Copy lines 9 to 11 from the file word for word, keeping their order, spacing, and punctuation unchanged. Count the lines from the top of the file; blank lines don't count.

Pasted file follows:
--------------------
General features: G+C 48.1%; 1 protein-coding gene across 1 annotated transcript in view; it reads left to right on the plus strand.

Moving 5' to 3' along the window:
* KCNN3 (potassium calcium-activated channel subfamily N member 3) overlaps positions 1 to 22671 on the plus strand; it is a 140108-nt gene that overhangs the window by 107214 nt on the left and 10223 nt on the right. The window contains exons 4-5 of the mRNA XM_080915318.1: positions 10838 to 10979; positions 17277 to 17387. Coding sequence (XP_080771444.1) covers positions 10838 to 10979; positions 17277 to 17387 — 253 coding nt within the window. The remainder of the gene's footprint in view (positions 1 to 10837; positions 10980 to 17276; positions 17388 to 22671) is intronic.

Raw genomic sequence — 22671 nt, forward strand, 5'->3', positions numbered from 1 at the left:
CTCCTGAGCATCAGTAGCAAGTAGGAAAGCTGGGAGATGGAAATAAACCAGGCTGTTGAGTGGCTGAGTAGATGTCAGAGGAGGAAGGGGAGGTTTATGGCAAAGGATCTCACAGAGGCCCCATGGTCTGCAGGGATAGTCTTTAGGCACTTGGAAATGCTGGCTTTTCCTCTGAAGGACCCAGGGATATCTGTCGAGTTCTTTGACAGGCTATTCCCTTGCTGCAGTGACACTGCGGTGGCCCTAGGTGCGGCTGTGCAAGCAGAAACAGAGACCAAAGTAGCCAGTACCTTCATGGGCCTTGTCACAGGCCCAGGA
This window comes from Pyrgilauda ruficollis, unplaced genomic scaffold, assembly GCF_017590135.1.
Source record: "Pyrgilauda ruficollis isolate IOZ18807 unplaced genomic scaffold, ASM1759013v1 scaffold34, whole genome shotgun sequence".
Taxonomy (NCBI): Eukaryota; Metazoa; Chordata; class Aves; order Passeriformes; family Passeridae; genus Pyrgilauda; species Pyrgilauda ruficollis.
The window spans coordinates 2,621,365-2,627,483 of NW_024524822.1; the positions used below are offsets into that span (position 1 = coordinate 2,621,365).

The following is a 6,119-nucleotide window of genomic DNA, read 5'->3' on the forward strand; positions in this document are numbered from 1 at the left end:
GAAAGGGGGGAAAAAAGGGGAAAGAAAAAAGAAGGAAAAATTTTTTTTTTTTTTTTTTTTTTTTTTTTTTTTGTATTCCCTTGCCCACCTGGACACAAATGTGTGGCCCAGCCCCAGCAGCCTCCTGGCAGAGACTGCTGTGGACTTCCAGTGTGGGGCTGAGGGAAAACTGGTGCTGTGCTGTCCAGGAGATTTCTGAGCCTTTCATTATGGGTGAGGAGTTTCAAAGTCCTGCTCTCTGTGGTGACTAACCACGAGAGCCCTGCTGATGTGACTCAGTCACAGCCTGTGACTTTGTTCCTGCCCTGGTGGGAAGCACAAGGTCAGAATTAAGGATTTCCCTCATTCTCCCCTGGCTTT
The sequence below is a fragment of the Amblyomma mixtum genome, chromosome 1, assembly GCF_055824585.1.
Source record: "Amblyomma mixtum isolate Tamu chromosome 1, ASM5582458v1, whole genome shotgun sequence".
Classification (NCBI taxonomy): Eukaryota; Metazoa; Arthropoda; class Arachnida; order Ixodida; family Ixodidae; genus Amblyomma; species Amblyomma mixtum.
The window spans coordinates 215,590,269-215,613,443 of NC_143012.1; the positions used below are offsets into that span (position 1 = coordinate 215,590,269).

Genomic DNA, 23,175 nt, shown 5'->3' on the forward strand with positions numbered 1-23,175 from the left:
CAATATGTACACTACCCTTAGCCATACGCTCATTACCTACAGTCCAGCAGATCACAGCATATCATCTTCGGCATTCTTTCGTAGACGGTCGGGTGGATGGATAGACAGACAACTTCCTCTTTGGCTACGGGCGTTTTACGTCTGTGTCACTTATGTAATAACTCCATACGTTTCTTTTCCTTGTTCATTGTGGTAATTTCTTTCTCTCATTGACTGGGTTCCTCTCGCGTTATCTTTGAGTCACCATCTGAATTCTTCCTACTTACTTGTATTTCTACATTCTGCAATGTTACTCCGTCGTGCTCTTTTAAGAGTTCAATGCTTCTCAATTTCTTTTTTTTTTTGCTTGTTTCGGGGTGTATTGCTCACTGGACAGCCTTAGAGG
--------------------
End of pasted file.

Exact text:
The window spans coordinates 2,621,365-2,627,483 of NW_024524822.1; the positions used below are offsets into that span (position 1 = coordinate 2,621,365).

The following is a 6,119-nucleotide window of genomic DNA, read 5'->3' on the forward strand; positions in this document are numbered from 1 at the left end:
GAAAGGGGGGAAAAAAGGGGAAAGAAAAAAGAAGGAAAAATTTTTTTTTTTTTTTTTTTTTTTTTTTTTTTTGTATTCCCTTGCCCACCTGGACACAAATGTGTGGCCCAGCCCCAGCAGCCTCCTGGCAGAGACTGCTGTGGACTTCCAGTGTGGGGCTGAGGGAAAACTGGTGCTGTGCTGTCCAGGAGATTTCTGAGCCTTTCATTATGGGTGAGGAGTTTCAAAGTCCTGCTCTCTGTGGTGACTAACCACGAGAGCCCTGCTGATGTGACTCAGTCACAGCCTGTGACTTTGTTCCTGCCCTGGTGGGAAGCACAAGGTCAGAATTAAGGATTTCCCTCATTCTCCCCTGGCTTT